wrong. E.g. Labelling, Critical, Feminist, LeftRealist theories.
• Emphasis on individual (non sociological)
• Emphasis on social structure (sociological)
• Emphasis on social process (sociological)
• Emphasis on social conflict (sociological)
• Enlightenment 1600’s1700’s Western Europe
• Transition from feudalism to capitalism
• Development & role of the state
• Development of common law & civil law
• Cesare Beccaria 17381794
• Jeremy Bentham 17481832
1. Rights (Individual)
3. Rule of law
Classical criminology • Utilitarian principle “Greatest happiness for the greatest number”
• Classical Criminology theory
Free will and rational actors
• People CHOOSE to commit crime based on a calculation of perceived costs and benefits.
Solution to crime
• Deterrence (if costs > benefits) = Punishment
• Punishment can deter crime if it is:
o Swift (quickly don’t wait too long)
o Certain (determinant sentences)
o And proportional to the crime. (humane punishments)
• “Tough on crime” “You do the crime … you do the time!” – certainty
• Zero tolerance policies
o Ex. No alch in your system under the age of 25 when driving.
• Just deserts – desertbased punishment (getting what was coming to you)
• Safe Streets and Community Act – Bill C10
o Determinant sentences >6 plants = 6 months – minimum mandatory
Examples of classical perspective
• Surveillance camera – tools that help work to deterrence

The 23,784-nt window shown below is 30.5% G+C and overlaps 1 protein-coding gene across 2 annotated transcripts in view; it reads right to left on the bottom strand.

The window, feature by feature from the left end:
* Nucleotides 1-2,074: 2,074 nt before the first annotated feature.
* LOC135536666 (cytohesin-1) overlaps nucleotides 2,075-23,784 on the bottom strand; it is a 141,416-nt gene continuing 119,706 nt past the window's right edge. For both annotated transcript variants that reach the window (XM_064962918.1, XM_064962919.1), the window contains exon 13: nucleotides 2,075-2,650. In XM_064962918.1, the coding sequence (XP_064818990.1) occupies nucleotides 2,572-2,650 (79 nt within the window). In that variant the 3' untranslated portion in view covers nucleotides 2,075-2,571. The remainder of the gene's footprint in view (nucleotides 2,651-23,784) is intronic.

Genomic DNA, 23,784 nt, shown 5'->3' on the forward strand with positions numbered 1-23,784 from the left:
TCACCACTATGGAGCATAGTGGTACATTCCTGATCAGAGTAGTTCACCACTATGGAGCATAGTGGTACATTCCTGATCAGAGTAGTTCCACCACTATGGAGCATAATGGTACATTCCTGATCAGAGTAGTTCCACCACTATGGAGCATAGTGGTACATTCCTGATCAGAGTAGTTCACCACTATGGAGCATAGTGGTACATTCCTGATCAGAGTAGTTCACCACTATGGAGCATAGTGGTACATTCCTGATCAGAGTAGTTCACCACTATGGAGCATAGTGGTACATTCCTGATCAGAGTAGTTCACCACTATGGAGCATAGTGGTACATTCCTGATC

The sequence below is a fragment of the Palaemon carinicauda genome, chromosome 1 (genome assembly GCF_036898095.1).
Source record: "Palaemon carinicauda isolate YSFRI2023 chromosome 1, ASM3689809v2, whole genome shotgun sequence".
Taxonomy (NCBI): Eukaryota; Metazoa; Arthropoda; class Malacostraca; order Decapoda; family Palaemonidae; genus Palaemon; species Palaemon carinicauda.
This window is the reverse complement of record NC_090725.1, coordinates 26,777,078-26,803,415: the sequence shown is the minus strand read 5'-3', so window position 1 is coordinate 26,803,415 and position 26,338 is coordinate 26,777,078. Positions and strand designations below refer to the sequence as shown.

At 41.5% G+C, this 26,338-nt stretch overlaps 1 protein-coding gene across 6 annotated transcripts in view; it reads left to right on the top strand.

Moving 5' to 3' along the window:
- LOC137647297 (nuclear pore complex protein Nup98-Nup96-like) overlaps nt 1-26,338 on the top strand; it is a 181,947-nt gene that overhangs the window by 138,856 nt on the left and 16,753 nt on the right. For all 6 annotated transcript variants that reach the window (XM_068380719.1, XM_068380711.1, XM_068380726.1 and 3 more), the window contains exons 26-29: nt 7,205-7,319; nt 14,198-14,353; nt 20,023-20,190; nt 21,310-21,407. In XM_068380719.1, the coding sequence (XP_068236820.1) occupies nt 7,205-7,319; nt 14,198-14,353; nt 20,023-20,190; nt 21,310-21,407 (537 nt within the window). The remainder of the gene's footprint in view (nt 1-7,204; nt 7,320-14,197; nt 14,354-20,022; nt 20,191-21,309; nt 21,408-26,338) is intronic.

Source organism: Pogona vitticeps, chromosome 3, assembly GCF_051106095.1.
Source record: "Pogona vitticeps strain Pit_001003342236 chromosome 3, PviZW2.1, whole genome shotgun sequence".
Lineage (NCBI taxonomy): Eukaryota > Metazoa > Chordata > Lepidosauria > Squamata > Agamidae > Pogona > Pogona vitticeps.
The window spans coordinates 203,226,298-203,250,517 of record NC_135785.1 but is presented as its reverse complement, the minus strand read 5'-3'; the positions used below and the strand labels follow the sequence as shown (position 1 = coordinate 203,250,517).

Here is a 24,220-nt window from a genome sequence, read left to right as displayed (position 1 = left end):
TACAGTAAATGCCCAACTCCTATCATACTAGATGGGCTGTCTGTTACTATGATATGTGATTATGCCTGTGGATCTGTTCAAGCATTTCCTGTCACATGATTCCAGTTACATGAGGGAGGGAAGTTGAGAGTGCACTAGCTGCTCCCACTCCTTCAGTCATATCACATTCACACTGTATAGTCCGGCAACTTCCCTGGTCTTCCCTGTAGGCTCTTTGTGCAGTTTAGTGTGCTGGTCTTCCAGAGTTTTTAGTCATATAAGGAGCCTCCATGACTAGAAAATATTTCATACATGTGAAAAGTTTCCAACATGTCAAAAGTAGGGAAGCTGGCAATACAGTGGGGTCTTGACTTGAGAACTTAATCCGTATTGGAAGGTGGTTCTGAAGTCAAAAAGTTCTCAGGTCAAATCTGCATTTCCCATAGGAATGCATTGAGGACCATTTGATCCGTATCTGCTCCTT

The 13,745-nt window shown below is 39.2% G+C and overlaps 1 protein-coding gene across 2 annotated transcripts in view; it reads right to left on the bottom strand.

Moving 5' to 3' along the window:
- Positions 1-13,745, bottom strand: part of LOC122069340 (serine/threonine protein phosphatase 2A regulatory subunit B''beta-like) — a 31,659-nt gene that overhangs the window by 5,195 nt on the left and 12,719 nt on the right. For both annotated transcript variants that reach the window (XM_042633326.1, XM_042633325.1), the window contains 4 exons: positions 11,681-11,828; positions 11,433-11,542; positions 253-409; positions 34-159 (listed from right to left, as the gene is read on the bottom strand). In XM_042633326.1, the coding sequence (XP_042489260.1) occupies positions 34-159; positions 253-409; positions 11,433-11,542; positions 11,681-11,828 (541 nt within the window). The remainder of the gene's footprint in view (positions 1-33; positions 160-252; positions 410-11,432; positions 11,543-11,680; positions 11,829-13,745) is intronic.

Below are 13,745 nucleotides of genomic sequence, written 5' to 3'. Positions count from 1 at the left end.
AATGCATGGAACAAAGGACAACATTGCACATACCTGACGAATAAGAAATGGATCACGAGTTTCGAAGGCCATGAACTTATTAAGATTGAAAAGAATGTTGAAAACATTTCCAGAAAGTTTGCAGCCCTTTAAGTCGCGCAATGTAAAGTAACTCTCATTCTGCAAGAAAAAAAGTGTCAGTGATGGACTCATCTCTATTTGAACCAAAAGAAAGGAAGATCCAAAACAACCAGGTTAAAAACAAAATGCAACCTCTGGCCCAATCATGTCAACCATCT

• Deterrence features – less than 100 bucks
• Mini mandatory sentences
• Procedural/ rule of laws (crime control and individual rights)
• Parole – procedural aspects.
• Arrests – specific deterrence
• The rule of law – people are treated equally under the law.
• Charter of rights and freedoms – equality section
• Construction of juries
• Punishment for the purpose of deterrence Critiques
1. General principles did not always serve justice = rational actors?
• Is everyone a rational actor? – do we hold people with mental health issues accountable?
2. Equality BEFORE the law masks a world of deep social inequalities.
• Punishment has differential impacts
New Right Criminology
• Refers to a particular political orientation rather than to systematic coherent theory.
• It’s a conservative perspective in criminology
• Economic efficiency priority.
• Rise in “law and order” politics
• Return to Classical theory and Biological Positivism
• War on crime and attack on the disorder of society
• Two themes:
1. Responsibility for crime squarely on the INDIVIDUAL
2. Reasserting the importance of PUNISHMENT in responding to crime
• Reminder of the political nature of crime & crime policy.
• Greater attention to the rights of victims
• Individual focus – ignores inequalities
• Assumes consensus & state power remains solution
• Punishment focus
• Fear of crime atmosphere
• Narrow definition of crime Textbook Notes
The Demonic Era
• Abnormal behavior/ “criminal” behavior were understood to be caused by demons & evil spirits
• Many ideas connected to religious doctrine
o Ex. Antisocial behavior was seen as being possessed
• Believed that possession could be solved by surgery (holes drilled into head)
• Foundation of constitutional law – drawn up by his nobles and signed by English King John